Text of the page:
Picking Security Certifications
It’s easy to describe the rationale for vendor-specific credentials, so I’ll deal with those first. If your employer (or a prospective employer) uses the products, platforms or technologies that some vendor-specific credential covers, that’s usually all you need to know to select the right program. When it comes to deciding whether or not to pursue those credentials, the presence or absence of financial support (or means, if you have to pay for it yourself) will play a big factor, as will your time, energy and interest in related subject matter.

When it comes to picking vendor-neutral security certifications, I urge a more hard-boiled approach, then provide a means for possible mitigation:

 

 

  • Consider name recognition: How well is the program known? Does it appear in any job postings online or classified ads that you can find? Do your peers or co-workers know about this program?
  • Consider size of the certified population: Most big players in the certification industry believe that a program isn’t “for real” unless it can claim 10,000 or more certified professionals among its ranks. If you can’t find numbers on the size of a program’s population, this usually means they’re smaller and don’t want you to know that.
  • Consider the costs involved in obtaining the credential and the resulting benefits: How much do exams costs? How long will it take you to prepare? How long does the certification last? What’s the impact on your paycheck? How long will it take to pay back the investment of money, time and energy versus career or employability benefits? If the benefits don’t match or outweigh the costs, don’t do it!

 

In general, I don’t recommend pursuing a vendor-neutral security certification unless it’s one of the top three programs in its category, which also identifies each credential’s level—as in beginning, intermediate or advanced.

On the other hand, if you feel compelled to pursue some credential outside the top three, you can justify this choice if you’re ready to explain why that cert was worth obtaining and what benefits it can bring to an employer. Just as early automobile enthusiasts had to explain the general benefits of cars before they could wax eloquent about their particular vehicles, so must certified security practitioners be able to explain why information security is important and to recount the knowledge, skills and other benefits their certification enables them to bring into the workplace. This is an easier sell with a top-three credential, but it is a skill that all information security professionals should cultivate!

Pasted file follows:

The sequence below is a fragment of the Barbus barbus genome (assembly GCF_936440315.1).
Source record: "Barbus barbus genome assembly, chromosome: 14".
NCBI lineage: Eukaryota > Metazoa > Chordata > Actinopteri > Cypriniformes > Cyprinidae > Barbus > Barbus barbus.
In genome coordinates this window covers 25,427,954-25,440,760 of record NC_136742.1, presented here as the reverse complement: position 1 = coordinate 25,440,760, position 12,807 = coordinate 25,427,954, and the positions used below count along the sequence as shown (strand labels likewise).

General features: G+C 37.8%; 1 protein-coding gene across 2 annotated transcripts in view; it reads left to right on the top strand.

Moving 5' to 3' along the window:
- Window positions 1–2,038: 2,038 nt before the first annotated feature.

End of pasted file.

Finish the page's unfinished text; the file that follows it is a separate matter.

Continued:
Ed Tittel is president of LANwrights Inc. and is contributing editor for Certification Magazine. Ed can be reached at etittel@certmag.com.

 


The Tables Tell the Story
Tables 1 and 2 contain the real meat of this story. What Table 1 does for vendor-neutral programs, table 2 does for vendor-specific ones. Please note that I identify the top three players by level by appending numbers (1, 2 and 3) to the letter codes used to identify certification level (beginner, intermediate, advanced), but I do this for vendor-neutral certifications only. Because the rationale for selecting vendor-specific information security programs is so different, this isn’t worthwhile information in Table 2. (That said, Cisco, IBM and Check Point occupy the top three positions at all levels where their credentials fit.) Use these tables to help you explore programs of interest to you, and to identify the best-recognized vendor programs.